We turned towards west along the main road. On the way it is difficult to stop so there is not so many bird observations from this part. On the distant hills is South Ossetia where it is not possible to go from Georgia anymore and on the road sides you can see lots of identical small houses that are build for refugees that had to move from South Ossetia.

In Gori we visited Stalins home. After Gori we still drove some tens of kilometres towards west until we turned towars Akhaltsikhe. Road goes in forested valley. This area was very popular holiday destination during Soviet time. River Mtkvari shores had Armenian Gulls and Common Sandpipers. We visited also famous tiny monastery that is surrounded by very dense forests. It was late in the afternoon but still we heard lots of tit fledglings and Red-breasted Flycatchers.

Chitakhevi

During the night in Akhaltsikhe thunder started again and heavy rain was coming from the clouds.

6.7. we visited Vardzia cave town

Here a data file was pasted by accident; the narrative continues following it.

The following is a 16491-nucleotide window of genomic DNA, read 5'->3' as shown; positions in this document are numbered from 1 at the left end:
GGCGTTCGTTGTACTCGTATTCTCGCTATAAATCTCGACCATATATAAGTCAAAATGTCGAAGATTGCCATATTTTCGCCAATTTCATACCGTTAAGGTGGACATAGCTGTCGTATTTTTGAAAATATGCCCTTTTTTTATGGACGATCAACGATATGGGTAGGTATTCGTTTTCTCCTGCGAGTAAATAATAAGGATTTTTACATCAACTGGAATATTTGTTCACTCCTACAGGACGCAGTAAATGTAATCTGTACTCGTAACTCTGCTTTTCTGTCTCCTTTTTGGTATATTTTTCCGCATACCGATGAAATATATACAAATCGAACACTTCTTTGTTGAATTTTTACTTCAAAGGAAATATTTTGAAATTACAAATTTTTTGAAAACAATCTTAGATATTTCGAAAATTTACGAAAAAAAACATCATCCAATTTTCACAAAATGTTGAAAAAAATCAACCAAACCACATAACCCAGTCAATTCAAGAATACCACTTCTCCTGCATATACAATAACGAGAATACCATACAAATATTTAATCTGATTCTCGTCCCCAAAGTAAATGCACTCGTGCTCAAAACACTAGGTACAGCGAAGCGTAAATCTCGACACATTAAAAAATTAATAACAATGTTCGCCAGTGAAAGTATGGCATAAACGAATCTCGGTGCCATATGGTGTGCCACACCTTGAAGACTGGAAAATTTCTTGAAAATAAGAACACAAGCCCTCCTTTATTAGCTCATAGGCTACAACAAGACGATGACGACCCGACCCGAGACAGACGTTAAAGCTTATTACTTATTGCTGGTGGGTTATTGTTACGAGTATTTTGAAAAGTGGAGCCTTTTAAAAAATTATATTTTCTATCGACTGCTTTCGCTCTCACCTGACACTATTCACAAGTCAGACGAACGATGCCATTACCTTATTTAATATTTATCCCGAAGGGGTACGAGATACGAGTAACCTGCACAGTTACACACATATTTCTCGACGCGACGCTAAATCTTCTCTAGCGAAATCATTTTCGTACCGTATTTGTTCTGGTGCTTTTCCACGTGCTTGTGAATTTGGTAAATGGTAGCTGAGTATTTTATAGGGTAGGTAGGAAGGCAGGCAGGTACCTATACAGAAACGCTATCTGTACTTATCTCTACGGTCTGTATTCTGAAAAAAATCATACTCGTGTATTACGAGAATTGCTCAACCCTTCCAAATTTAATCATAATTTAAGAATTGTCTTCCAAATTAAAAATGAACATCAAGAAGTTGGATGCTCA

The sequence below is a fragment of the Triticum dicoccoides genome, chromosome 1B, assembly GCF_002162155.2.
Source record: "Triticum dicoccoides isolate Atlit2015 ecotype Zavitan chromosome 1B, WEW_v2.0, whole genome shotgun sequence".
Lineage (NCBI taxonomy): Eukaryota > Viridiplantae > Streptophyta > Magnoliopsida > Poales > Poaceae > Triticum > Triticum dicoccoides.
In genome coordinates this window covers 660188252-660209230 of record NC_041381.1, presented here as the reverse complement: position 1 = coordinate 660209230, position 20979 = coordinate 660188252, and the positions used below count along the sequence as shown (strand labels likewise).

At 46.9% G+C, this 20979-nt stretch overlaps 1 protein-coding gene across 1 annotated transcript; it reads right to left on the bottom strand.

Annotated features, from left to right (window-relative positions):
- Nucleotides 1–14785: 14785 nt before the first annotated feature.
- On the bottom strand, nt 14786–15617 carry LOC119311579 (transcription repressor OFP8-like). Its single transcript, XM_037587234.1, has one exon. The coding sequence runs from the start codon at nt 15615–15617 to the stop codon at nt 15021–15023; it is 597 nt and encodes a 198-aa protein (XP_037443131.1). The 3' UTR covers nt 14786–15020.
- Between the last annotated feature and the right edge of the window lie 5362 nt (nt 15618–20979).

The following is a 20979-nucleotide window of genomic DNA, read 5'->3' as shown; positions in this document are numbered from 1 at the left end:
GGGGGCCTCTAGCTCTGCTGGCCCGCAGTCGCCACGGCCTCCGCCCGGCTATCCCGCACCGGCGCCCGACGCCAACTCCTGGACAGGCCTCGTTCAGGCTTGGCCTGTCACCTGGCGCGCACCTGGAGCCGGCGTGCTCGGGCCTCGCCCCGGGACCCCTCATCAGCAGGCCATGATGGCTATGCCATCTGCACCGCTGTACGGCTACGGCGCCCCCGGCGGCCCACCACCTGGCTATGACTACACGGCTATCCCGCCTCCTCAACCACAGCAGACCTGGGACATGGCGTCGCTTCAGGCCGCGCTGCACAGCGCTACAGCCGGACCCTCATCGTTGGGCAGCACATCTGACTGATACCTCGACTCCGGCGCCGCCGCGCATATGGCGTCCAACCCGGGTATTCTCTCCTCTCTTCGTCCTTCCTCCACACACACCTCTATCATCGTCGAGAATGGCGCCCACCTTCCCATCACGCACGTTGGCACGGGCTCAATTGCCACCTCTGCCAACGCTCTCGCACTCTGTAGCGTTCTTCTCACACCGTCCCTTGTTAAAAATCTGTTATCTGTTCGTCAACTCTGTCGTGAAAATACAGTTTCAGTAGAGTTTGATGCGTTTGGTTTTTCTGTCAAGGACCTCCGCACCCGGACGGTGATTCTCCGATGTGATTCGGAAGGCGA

It was still raining in the morning so we had to skip tops of Lesser Caucasus. We decided to chance our birding location to another great destination. Near border of Turkey are Vardzia cave town ruins from 700 century. Along the Mtkvari River is also other castle ruins since these valleys were war scenes many times.

On the way we passed small mountain range where Golden Eagles and Blue Rock Thrushes breed. Behind these mountains opens hilly plateau. Forests along the river had Golden Orioles, lots of Lesser Whitethroats and Red-backed Shrikes. Egyptian Vultures, Bee-eaters and Buzzards were also seen.

Vardzia is mostly a historical site, but also good for birding. Birds are used to tourists and it is easy to observe species like Black-headed Bunting, Rock Nuthatch, Crag Martin and Alpine Chough. Down near the river were Armenian Gulls and a Green Woodpecker.

We had lunch nearby and there we saw among other species Eastern Rock Nuthatch and Dippers.

We arrived to Akhalstikhe early in the afternoon. Clouds were gone from the Lesser Caucasus and we had a chance to visit lower parts of the forests. Bakuriani town was popular spa and holiday spot in the past. There is still lots of old houses, sanatorias and hotels from the time when Zars we ruling Russia. Most of these houses are almost ruins now. Asphalt end just after the town and road continues as dirt road up over the mountains. This road is marked to maps as wide as main roads but in reality it is barely driveable even with four wheel drive! In spring and after heavy rains (like that day we were there) higher parts of the road are just mud.